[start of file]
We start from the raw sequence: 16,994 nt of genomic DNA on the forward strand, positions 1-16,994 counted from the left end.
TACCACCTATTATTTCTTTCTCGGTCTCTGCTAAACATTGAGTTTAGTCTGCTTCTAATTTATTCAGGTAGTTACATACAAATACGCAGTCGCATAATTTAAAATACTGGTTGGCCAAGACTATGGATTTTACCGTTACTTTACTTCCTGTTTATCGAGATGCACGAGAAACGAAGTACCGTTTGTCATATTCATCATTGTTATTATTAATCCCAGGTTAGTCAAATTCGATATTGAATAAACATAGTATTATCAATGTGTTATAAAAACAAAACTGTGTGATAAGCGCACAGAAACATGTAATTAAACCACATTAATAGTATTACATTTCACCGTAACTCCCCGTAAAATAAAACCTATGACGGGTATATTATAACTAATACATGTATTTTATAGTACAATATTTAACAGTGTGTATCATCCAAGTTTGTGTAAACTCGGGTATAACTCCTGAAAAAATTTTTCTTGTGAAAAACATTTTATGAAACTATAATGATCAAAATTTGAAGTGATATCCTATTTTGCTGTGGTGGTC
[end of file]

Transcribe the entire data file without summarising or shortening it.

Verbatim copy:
We start from the raw sequence: 16,994 nt of genomic DNA on the forward strand, positions 1-16,994 counted from the left end.
TACCACCTATTATTTCTTTCTCGGTCTCTGCTAAACATTGAGTTTAGTCTGCTTCTAATTTATTCAGGTAGTTACATACAAATACGCAGTCGCATAATTTAAAATACTGGTTGGCCAAGACTATGGATTTTACCGTTACTTTACTTCCTGTTTATCGAGATGCACGAGAAACGAAGTACCGTTTGTCATATTCATCATTGTTATTATTAATCCCAGGTTAGTCAAATTCGATATTGAATAAACATAGTATTATCAATGTGTTATAAAAACAAAACTGTGTGATAAGCGCACAGAAACATGTAATTAAACCACATTAATAGTATTACATTTCACCGTAACTCCCCGTAAAATAAAACCTATGACGGGTATATTATAACTAATACATGTATTTTATAGTACAATATTTAACAGTGTGTATCATCCAAGTTTGTGTAAACTCGGGTATAACTCCTGAAAAAATTTTTCTTGTGAAAAACATTTTATGAAACTATAATGATCAAAATTTGAAGTGATATCCTATTTTGCTGTGGTGGTC